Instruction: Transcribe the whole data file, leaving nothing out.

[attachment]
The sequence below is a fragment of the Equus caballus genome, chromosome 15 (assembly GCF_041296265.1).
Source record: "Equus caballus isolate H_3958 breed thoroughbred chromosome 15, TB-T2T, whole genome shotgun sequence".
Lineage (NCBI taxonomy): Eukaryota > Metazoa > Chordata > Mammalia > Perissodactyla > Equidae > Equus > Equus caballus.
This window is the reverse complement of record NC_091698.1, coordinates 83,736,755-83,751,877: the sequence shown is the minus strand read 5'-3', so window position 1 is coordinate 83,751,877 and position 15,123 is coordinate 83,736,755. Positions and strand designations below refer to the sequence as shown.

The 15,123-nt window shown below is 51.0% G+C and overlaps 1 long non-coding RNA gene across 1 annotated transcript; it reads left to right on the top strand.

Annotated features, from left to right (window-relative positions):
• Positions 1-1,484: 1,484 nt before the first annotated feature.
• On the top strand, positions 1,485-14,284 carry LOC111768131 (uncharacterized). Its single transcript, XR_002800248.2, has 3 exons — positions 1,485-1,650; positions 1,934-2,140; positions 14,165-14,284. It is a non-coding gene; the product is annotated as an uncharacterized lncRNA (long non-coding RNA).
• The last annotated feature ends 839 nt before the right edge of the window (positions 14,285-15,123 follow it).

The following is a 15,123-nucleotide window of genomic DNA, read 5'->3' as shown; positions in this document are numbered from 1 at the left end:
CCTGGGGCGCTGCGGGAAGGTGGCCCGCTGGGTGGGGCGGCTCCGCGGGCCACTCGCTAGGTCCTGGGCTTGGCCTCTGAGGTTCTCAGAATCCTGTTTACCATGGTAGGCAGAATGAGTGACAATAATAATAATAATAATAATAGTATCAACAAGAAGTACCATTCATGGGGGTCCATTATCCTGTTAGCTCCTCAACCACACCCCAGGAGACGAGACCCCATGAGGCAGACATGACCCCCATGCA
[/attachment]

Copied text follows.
The sequence below is a fragment of the Equus caballus genome, chromosome 15 (assembly GCF_041296265.1).
Source record: "Equus caballus isolate H_3958 breed thoroughbred chromosome 15, TB-T2T, whole genome shotgun sequence".
Lineage (NCBI taxonomy): Eukaryota > Metazoa > Chordata > Mammalia > Perissodactyla > Equidae > Equus > Equus caballus.
This window is the reverse complement of record NC_091698.1, coordinates 83,736,755-83,751,877: the sequence shown is the minus strand read 5'-3', so window position 1 is coordinate 83,751,877 and position 15,123 is coordinate 83,736,755. Positions and strand designations below refer to the sequence as shown.

The 15,123-nt window shown below is 51.0% G+C and overlaps 1 long non-coding RNA gene across 1 annotated transcript; it reads left to right on the top strand.

Annotated features, from left to right (window-relative positions):
• Positions 1-1,484: 1,484 nt before the first annotated feature.
• On the top strand, positions 1,485-14,284 carry LOC111768131 (uncharacterized). Its single transcript, XR_002800248.2, has 3 exons — positions 1,485-1,650; positions 1,934-2,140; positions 14,165-14,284. It is a non-coding gene; the product is annotated as an uncharacterized lncRNA (long non-coding RNA).
• The last annotated feature ends 839 nt before the right edge of the window (positions 14,285-15,123 follow it).

The following is a 15,123-nucleotide window of genomic DNA, read 5'->3' as shown; positions in this document are numbered from 1 at the left end:
CCTGGGGCGCTGCGGGAAGGTGGCCCGCTGGGTGGGGCGGCTCCGCGGGCCACTCGCTAGGTCCTGGGCTTGGCCTCTGAGGTTCTCAGAATCCTGTTTACCATGGTAGGCAGAATGAGTGACAATAATAATAATAATAATAATAGTATCAACAAGAAGTACCATTCATGGGGGTCCATTATCCTGTTAGCTCCTCAACCACACCCCAGGAGACGAGACCCCATGAGGCAGACATGACCCCCATGCA